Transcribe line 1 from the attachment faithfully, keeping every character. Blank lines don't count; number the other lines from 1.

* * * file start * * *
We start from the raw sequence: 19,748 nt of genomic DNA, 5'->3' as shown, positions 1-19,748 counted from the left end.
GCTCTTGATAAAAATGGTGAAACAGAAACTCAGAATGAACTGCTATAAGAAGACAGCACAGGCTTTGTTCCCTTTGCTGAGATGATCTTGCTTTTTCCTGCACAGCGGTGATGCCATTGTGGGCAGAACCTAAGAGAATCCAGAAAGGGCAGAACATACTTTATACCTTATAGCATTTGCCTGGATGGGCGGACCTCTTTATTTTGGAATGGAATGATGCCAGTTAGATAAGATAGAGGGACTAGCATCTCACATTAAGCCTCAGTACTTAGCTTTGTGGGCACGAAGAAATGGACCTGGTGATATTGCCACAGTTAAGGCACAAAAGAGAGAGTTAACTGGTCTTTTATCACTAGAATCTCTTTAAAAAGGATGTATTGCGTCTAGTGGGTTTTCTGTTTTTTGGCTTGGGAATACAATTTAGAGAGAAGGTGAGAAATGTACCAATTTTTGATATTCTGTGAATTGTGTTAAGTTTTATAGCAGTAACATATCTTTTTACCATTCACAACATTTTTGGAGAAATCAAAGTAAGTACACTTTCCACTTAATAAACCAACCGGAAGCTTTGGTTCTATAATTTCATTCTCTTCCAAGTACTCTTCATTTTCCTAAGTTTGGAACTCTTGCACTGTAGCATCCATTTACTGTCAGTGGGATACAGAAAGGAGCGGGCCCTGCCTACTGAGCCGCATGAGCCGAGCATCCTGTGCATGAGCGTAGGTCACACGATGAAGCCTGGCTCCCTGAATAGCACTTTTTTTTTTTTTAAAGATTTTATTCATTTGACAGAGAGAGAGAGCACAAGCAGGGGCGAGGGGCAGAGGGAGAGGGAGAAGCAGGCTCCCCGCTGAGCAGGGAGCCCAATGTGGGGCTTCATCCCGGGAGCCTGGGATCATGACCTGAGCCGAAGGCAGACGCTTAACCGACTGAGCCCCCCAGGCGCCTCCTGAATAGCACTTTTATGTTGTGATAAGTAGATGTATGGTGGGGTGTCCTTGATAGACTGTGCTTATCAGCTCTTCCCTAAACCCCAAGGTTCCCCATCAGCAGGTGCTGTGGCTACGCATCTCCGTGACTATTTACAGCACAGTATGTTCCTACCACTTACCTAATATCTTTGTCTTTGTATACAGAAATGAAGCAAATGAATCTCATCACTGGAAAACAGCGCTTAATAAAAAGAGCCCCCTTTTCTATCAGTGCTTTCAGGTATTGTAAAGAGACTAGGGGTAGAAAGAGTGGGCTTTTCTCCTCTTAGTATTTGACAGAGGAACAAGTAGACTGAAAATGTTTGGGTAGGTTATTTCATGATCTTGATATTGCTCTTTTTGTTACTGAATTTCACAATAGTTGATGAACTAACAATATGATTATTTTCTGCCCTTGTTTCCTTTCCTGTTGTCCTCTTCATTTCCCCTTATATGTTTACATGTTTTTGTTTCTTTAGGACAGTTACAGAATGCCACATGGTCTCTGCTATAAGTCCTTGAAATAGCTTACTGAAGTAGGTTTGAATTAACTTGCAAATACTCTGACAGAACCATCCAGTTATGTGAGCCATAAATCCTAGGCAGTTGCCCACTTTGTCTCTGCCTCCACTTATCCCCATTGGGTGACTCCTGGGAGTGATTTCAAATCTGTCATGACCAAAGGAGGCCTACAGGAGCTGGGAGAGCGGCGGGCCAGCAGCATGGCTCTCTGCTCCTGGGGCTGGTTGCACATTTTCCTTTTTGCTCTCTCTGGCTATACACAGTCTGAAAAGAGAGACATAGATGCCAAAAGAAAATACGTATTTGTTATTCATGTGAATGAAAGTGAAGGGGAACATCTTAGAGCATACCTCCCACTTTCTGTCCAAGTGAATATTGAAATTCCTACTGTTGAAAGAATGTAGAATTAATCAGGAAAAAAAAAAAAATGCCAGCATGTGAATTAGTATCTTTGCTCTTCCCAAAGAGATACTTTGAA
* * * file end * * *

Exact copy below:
We start from the raw sequence: 19,748 nt of genomic DNA, 5'->3' as shown, positions 1-19,748 counted from the left end.